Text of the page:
Q: Does researching feasibility of patent claims in eg a prototype or a pilot product require licensing?
The prototype/pilot is not to be sold or used for anything more that research as PoC or the feasibility of a final product?
I understand that if I use a patent for a working instrument in my lab the licensing is required, but not if it applies to an object of research?
A: The general rule is that developing a prototype is not immune from patent infringement. I have seen a suit against a university for doing qualification tests of a new device that arguably infringed a patented method.
As a practical matter, it is unlikely that a patent owner will know or care about your prototype so you may want to take your chances doing some preliminary work before seeking to review whether your evolving prototype infringes any patents. You may also be able to work with a patent attorney to adjust your design to be outside of the scope of a patent for a similar device.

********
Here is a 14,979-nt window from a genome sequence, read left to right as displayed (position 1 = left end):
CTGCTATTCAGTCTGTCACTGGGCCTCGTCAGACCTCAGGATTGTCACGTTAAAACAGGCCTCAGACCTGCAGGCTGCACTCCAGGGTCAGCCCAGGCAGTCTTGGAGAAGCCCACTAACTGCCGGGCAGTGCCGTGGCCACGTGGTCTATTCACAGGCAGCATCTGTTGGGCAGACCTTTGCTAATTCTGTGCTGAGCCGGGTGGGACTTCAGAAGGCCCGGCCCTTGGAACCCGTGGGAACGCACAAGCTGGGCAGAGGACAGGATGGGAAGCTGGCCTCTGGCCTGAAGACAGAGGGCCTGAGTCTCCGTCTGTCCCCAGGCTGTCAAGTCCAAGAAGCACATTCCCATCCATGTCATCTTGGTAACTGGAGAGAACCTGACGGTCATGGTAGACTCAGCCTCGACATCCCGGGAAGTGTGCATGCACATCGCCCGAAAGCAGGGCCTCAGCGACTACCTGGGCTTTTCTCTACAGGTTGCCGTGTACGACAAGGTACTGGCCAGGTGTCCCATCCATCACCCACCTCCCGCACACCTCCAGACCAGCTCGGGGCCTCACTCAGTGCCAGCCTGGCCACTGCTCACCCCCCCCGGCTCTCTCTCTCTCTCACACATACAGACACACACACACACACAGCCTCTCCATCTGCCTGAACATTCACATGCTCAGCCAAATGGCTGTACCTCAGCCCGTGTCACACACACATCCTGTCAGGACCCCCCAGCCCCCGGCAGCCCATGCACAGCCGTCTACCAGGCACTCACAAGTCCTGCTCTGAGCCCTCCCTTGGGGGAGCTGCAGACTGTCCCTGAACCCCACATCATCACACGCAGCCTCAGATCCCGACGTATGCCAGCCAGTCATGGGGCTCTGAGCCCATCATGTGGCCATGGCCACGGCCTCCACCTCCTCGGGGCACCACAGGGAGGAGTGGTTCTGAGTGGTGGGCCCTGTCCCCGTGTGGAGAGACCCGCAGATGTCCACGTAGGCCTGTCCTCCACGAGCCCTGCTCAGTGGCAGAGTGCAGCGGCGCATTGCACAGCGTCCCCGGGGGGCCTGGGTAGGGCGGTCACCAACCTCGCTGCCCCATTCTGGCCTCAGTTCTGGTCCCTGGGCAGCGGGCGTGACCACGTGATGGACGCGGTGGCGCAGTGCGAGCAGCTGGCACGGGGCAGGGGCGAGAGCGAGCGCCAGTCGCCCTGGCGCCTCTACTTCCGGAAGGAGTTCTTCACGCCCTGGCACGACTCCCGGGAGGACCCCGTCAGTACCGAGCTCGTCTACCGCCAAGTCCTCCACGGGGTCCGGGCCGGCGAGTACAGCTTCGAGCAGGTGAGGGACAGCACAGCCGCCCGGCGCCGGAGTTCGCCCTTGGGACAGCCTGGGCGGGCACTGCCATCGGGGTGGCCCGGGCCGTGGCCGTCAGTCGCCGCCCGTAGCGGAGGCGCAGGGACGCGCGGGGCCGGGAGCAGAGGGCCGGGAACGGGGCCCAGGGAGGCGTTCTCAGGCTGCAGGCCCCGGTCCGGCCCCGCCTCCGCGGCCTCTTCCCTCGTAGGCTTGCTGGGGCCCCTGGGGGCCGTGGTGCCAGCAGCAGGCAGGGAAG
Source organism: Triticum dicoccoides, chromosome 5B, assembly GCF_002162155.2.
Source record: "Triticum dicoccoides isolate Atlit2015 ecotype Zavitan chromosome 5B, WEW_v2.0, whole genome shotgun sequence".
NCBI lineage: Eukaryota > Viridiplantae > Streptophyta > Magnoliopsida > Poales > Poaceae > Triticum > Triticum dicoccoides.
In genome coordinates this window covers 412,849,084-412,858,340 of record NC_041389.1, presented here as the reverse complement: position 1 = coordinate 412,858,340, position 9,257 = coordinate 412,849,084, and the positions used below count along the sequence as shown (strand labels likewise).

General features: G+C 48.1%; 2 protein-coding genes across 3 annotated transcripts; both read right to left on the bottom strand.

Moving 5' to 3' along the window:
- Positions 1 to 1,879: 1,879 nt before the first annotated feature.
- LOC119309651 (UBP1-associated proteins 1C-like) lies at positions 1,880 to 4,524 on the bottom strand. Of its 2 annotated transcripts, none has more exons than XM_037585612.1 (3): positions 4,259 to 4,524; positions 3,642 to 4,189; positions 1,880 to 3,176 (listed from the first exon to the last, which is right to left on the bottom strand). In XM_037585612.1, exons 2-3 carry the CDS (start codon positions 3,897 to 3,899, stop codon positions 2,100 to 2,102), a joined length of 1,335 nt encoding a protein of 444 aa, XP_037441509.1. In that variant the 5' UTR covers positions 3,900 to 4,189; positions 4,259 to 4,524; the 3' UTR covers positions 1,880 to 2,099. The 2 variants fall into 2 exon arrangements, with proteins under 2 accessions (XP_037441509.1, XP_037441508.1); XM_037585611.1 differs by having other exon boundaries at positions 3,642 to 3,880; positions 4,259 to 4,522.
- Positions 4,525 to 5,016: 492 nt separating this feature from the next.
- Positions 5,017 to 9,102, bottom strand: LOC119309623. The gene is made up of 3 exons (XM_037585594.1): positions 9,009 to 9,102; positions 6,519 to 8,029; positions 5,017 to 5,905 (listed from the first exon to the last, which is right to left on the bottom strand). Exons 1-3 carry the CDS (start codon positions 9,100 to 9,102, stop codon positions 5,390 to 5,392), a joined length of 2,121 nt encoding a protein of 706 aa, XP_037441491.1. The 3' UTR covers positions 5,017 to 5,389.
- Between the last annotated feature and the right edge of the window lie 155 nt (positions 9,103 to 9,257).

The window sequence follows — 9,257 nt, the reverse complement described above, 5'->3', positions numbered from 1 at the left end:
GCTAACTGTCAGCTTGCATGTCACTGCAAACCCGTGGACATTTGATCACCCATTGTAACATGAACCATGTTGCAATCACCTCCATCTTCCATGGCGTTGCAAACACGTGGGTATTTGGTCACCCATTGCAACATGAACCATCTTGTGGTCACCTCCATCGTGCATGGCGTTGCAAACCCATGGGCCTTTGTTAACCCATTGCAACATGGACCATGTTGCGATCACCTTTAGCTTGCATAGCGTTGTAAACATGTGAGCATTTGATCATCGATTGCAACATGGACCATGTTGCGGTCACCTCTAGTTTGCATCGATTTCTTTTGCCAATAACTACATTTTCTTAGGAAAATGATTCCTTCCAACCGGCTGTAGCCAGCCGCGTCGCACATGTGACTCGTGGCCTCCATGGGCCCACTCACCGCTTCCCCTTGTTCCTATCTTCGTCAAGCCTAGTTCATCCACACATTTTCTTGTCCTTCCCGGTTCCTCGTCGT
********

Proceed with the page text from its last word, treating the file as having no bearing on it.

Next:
There is a special carve out to do whatever is necessary to get the test data needed for FDA clearance (See 35 USC 271 (e)). The US Supreme Court deems this section to apply to medical devices in addition to drugs.
The details of what is protected by this carve out is very fact specific and would need analysis of your device if you have a medical device that will seek FDA approval.
If you found this answer helpful, you may want to look at my answers to other questions about patent law are available at the bottom of my profile page at
Kevin E Flynn
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